Alaska Airlines has handed over a Dash 8 Q400 regional turboprop to ZeroAvia, to be retrofitted with a hydrogen-electric propulsion system.
According to a joint company press release: “When Alaska Airlines’ regional carrier Horizon Air retired its Q400 fleet, it reserved one of the aircraft for research and development purposes to further advance zero emissions technology for the aviation industry. The aircraft was repainted with a special livery to highlight the innovative mission of this partnership.
“ZeroAvia also debuted its breakthrough multi-megawatt modular electric motor system in a 1.8MW prototype configuration at the event – demonstrated with a propeller spin aboard the ZeroAvia’s 15-ton HyperTruck ground-test rig. Combined with higher temperature PEM fuel cells and advanced power electronics – both technologies that ZeroAvia is developing in-house – the leading-edge electric motor technology is one of three key building blocks for enabling commercially-relevant hydrogen fuel cell engines for larger aircraft. … Aligning ZeroAvia’s powertrain with the Dash 8-400 airframe will represent a commercially viable zero-emission aircraft with fuel cell engine technology around five times more powerful than what has been demonstrated anywhere to date.”
“This is a great step forward in aviation innovation, to help create a new future of flight – right here at home,” said Alaska Airlines CEO Ben Minicucci. “Alaska Airlines has defined a five-part journey to achieve net zero carbon emissions long-term, but we can’t get there alone. New technologies are required to make that future possible, and we’re thrilled to partner with industry leader ZeroAvia to make new zero emissions options a reality.”
“Demonstrating this size of aircraft in flight, powered entirely by novel propulsion, would have been unthinkable a few years ago,” said Val Miftakhov, founder and CEO of ZeroAvia. “Launching this program puts us on track for a test flight next year, and accelerates our progress toward the future of zero-emission flight for Alaska Airlines and for the world at large.”
ZeroAvia’s hydrogen-electric engine uses fuel cells to generate electricity from hydrogen fuel, before using that electricity to power electric motors which turn the aircraft propellers. The certifiable ZA2000 system will include ZeroAvia’s High Temperature PEM fuel cells and liquid hydrogen fuel storage, integral to delivering the necessary energy density for commercial operations of large regional turboprops. The company has already established an engineering partnership with De Havilland of Canada, the original manufacturer of the Dash 8 family of aircraft to enable exchange of data and expertise with the airframe.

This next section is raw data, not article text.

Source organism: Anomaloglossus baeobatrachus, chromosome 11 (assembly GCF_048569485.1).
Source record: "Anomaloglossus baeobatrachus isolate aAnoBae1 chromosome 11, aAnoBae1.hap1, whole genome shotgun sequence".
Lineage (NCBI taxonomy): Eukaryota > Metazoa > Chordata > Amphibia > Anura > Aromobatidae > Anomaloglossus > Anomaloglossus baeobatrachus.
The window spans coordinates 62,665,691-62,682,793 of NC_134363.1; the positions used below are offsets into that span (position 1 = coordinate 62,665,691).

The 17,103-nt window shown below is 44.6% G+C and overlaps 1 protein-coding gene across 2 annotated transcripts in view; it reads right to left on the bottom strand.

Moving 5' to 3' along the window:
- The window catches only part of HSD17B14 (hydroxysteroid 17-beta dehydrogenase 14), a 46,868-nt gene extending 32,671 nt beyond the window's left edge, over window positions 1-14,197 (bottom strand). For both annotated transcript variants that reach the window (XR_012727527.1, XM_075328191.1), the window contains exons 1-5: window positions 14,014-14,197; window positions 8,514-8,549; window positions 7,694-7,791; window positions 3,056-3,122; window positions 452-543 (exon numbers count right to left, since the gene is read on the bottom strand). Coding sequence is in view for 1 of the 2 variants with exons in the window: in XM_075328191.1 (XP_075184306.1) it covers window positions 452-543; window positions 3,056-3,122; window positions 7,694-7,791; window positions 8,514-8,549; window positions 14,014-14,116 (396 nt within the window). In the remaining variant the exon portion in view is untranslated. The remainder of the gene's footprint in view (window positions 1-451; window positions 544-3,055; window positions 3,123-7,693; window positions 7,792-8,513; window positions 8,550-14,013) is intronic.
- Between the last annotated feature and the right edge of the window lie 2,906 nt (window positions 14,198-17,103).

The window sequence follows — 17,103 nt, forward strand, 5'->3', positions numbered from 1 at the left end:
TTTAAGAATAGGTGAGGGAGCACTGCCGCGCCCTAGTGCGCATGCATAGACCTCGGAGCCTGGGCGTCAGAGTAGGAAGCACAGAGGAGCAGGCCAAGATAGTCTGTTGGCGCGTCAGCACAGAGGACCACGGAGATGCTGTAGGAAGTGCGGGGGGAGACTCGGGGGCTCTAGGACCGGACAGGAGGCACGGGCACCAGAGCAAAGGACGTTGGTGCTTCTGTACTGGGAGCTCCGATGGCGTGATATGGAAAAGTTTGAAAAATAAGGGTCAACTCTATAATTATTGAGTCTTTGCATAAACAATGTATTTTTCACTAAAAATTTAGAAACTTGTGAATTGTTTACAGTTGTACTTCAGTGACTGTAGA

In 2021, Alaska Airlines launched a partnership and invested in ZeroAvia to support the development of zero emissions propulsion technology for regional aircraft.
The 1.8MW motor configuration consists of two “HyperCore” motor modules, each a high-power, high-speed 900kW permanent magnet radial flux machine which operates at 20,000 rpm, matching the typical turbine engine power turbine speeds, providing a 15kW/kg motor power density. “Crucially, HyperCore’s modular design enables the technology to address applications ranging from 900kW up to 5.4MW, meeting a number of regional turbo-prop and regional jet requirements,” said the press release. “The HyperCores were successfully integrated with the stock Dash 8-400 engine gearbox and propeller, which dramatically simplifies integration into the aircraft as a replacement for a stock turbine engine. The development and testing program will enable the understanding and measurement of system dynamics, calibration of physical and electrical models, and validation of thermal management systems. The company is concurrently developing world-class silicone-carbide power electronics and the matching hydrogen fuel cell systems, which convert hydrogen to electricity, powering the electric propulsion system. These systems will be brought together to create the full hydrogen-electric propulsion system, tested on the ground and then in the air.”
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